In most cases the money is out there in the hands of private citizens or civic organizations. If you do a good job of selling the capabilities of thermal imaging, the money will most likely come.
A tip, you can talk to them all you want, seeing is believing. If you can get them into a smoke trailer (fake smoke) or even a blacked out room at let them see first hand what it can do it will have a huge impact. The media can also be a huge factor. Thermal imaging is a good story and if you work with them they will help you sell your case.
Do not forget to keep the local officials in the loop. Budget money is usually next to impossible to get, but you never know, especially if you perk the interest of the community that will reelect the officials.
Good Luck, it will take some hard work, but do not give up.
I do not want to make this a Bullard issue, so if you would like any of the things I have such as presentations or videos please email me for additional information.
I know there are a lot of other people out there who have done some creative financial work, please share it with the rest of us.
Good Luck, Be Safe
01-27-2000, 11:45 PM #3cwernerFirehouse.com Guest
Yes, yes, yes!!!! Seeing is believing. If you can get local officials to a simulated smoke environment, suite them up as you do going into a fire, then let them see it both ways == with a TIC and without.
This demonstration to our City Council had such an overwhelming effect, we now have TIC's on every first due engine and truck.
Regardless of what type you choose, a TIC vendor will surely help you with getting a TIC for this demo.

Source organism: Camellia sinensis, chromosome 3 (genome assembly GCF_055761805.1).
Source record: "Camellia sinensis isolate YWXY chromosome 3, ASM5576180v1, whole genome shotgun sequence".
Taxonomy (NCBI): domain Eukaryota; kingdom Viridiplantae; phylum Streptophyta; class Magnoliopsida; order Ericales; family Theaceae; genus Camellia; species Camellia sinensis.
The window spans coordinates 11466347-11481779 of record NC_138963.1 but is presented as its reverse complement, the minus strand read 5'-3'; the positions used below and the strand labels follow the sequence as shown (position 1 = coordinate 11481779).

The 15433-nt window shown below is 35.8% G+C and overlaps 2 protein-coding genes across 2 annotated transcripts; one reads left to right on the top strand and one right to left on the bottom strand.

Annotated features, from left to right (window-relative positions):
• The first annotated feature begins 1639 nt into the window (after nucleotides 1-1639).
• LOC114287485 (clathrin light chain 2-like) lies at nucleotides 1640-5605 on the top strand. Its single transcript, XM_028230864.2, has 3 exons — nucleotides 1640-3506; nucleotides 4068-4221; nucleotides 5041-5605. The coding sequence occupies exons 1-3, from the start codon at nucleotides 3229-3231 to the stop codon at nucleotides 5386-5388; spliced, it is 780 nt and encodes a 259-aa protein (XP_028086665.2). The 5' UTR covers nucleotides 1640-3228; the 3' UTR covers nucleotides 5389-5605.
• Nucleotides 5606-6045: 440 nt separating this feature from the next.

As TIMan suggested, get the media involved. All of the press helps move the cause along.
Charles Werner, BC
Charlottesville VA Fire Department
"A World Class City"
01-28-2000, 12:12 AM #4S. CookFirehouse.com Guest
Our chief did basically the same thing as Chief Werner, except they just used a dark room.
First words out of the mayor we're "cool!" 2nd, "be sure to budget one in next years budget."
3 imagers later we've got one more to go then all first due apparatus will have them. 2 were budgeted and another was fund raised for.
Our second was fund raised for.
A local bank kicked it of by donating a grand. We challenged the other banks to do the same, but they chose not too.
Then we sent a fund raiser letter went out to around a hundred or so individuals, Dr.'s Lawyers, CPAs, local big business owners you get the idea. We got some pretty good donations from that.
We hit up a few civic groups.
Good ole' Wal Mart then let us have a fund raiser at their door. We did fire extinguisher training, showed off the rigs, showed off the first imager, fire prevention videos and just visited with folks. Picked up about 2K from that then Wal Mart matched a portion of that.
All the while, we used the imager on every call we could (we still do) - smells and bells, auto alarms, missing people. We didn't solicite donations on calls, but when the folks wondered what it was, we told them, let them play with it and that good stuff.
IF they asked (and they usually did) if all of our fire engines had one of these, we'd tell them the truth - "No, but we're working on it." Again not asking for any donations. They almost always ask how much it cost and if they could contribute.
The local TV station made an infomercial for us - (and they thought they had cool toys).
It took about 6 months to raise the money.
The third was spec'd as loose equipment on our quint.